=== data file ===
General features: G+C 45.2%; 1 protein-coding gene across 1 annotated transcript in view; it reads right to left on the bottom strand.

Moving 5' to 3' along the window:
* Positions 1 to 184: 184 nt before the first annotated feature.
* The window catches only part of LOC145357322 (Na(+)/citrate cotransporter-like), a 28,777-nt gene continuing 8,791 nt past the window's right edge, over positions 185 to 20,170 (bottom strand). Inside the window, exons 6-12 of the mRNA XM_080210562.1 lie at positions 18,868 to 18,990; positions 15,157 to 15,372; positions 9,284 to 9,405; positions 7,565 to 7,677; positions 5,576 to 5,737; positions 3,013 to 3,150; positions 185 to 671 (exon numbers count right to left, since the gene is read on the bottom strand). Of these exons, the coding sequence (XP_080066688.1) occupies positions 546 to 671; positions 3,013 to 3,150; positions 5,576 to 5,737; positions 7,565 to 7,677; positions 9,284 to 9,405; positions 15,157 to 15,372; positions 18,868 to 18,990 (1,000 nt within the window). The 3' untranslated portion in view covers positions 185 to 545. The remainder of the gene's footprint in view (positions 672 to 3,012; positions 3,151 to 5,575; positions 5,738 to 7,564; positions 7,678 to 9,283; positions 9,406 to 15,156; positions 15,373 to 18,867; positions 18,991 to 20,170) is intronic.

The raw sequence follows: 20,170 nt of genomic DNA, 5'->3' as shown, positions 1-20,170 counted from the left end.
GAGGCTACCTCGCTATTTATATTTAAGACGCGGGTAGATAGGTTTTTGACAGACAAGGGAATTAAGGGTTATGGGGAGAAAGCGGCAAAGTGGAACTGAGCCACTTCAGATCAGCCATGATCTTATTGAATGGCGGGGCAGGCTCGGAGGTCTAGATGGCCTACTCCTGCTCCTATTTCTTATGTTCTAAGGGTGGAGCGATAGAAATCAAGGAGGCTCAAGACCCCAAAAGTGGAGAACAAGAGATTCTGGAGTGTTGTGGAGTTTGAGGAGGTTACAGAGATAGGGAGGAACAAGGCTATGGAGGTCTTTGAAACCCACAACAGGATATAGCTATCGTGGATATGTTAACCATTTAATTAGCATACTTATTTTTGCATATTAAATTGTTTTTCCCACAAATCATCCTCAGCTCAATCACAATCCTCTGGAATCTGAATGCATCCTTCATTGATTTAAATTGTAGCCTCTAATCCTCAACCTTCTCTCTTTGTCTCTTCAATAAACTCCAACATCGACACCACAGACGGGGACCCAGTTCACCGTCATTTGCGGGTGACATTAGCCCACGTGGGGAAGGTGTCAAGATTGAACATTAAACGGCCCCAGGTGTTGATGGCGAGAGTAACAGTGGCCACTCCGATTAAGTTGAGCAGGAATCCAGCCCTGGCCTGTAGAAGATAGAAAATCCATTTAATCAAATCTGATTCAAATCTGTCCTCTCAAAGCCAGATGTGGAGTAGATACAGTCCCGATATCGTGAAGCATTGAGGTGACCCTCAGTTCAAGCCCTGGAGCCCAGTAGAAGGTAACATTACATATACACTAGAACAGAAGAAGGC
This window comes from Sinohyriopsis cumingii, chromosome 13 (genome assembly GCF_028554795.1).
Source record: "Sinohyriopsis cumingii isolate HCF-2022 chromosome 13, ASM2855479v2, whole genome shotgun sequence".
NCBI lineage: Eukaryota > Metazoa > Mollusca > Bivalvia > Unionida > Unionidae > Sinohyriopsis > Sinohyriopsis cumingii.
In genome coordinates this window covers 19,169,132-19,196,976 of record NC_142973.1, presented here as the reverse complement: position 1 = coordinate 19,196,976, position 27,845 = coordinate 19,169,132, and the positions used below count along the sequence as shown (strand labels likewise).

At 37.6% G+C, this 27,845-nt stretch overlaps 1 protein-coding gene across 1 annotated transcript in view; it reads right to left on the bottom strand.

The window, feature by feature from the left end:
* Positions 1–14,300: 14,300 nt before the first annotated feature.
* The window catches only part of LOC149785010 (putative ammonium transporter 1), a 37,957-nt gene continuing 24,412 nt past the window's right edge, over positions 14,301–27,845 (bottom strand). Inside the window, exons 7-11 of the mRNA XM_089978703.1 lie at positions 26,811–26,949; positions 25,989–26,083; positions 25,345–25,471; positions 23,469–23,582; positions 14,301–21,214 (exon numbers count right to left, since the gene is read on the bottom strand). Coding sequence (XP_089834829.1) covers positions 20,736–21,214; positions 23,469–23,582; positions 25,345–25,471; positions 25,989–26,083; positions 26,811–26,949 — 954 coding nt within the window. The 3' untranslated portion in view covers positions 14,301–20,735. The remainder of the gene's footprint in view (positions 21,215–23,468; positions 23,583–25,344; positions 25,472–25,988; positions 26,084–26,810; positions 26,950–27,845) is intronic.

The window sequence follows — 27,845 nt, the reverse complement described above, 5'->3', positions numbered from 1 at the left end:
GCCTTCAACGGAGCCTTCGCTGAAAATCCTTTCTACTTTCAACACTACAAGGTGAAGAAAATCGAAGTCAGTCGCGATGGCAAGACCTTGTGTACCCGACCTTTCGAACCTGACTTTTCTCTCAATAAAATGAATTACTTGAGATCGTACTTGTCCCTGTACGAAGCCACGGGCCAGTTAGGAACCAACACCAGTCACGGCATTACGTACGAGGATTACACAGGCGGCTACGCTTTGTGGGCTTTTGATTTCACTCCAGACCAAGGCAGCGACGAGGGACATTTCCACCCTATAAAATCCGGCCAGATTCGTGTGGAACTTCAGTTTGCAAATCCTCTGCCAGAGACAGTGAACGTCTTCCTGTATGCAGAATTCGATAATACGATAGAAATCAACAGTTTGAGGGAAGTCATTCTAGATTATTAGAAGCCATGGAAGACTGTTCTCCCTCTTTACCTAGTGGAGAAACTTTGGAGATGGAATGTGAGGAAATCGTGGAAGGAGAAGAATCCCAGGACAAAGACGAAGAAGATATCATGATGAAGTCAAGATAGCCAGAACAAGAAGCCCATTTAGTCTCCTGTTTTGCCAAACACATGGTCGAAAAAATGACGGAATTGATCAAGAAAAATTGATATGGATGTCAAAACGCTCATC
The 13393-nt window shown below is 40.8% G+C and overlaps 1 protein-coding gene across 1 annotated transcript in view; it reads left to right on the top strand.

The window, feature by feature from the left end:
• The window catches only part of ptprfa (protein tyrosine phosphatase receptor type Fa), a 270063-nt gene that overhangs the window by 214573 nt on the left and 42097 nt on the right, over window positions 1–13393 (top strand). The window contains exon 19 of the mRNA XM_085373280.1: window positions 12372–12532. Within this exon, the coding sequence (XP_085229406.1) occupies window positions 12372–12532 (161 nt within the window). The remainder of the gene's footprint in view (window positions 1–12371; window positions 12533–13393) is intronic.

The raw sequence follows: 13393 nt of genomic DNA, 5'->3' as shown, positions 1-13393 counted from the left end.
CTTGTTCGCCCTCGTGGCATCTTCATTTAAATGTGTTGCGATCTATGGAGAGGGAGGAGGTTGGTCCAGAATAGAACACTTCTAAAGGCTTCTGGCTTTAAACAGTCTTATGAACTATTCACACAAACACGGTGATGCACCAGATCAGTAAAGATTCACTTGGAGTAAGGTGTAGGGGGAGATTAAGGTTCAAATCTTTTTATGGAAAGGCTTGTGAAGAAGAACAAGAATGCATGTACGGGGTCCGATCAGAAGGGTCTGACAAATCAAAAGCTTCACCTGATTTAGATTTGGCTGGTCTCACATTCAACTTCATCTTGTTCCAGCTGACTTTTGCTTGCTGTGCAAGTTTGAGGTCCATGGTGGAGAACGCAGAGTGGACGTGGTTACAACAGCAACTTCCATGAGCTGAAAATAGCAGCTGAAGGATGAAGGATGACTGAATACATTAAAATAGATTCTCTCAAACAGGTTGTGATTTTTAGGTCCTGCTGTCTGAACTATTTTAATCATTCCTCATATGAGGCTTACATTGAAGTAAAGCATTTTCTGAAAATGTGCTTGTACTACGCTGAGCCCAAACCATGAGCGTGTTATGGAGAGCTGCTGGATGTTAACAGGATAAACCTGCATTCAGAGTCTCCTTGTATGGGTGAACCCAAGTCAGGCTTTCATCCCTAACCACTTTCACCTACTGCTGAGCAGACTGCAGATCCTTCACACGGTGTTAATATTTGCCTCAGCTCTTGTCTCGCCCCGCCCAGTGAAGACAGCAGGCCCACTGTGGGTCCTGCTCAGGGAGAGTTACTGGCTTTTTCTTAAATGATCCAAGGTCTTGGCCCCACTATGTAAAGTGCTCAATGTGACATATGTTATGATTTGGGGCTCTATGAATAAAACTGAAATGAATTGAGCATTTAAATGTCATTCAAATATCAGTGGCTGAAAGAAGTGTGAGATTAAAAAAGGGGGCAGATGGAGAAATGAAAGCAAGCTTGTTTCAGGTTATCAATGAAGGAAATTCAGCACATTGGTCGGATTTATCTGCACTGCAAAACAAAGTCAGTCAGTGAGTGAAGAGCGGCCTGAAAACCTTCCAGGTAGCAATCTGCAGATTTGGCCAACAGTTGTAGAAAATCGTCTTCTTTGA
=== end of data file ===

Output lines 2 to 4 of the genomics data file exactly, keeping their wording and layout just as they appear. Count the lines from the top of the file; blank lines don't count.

Moving 5' to 3' along the window:
* Positions 1 to 184: 184 nt before the first annotated feature.
* The window catches only part of LOC145357322 (Na(+)/citrate cotransporter-like), a 28,777-nt gene continuing 8,791 nt past the window's right edge, over positions 185 to 20,170 (bottom strand). Inside the window, exons 6-12 of the mRNA XM_080210562.1 lie at positions 18,868 to 18,990; positions 15,157 to 15,372; positions 9,284 to 9,405; positions 7,565 to 7,677; positions 5,576 to 5,737; positions 3,013 to 3,150; positions 185 to 671 (exon numbers count right to left, since the gene is read on the bottom strand). Of these exons, the coding sequence (XP_080066688.1) occupies positions 546 to 671; positions 3,013 to 3,150; positions 5,576 to 5,737; positions 7,565 to 7,677; positions 9,284 to 9,405; positions 15,157 to 15,372; positions 18,868 to 18,990 (1,000 nt within the window). The 3' untranslated portion in view covers positions 185 to 545. The remainder of the gene's footprint in view (positions 672 to 3,012; positions 3,151 to 5,575; positions 5,738 to 7,564; positions 7,678 to 9,283; positions 9,406 to 15,156; positions 15,373 to 18,867; positions 18,991 to 20,170) is intronic.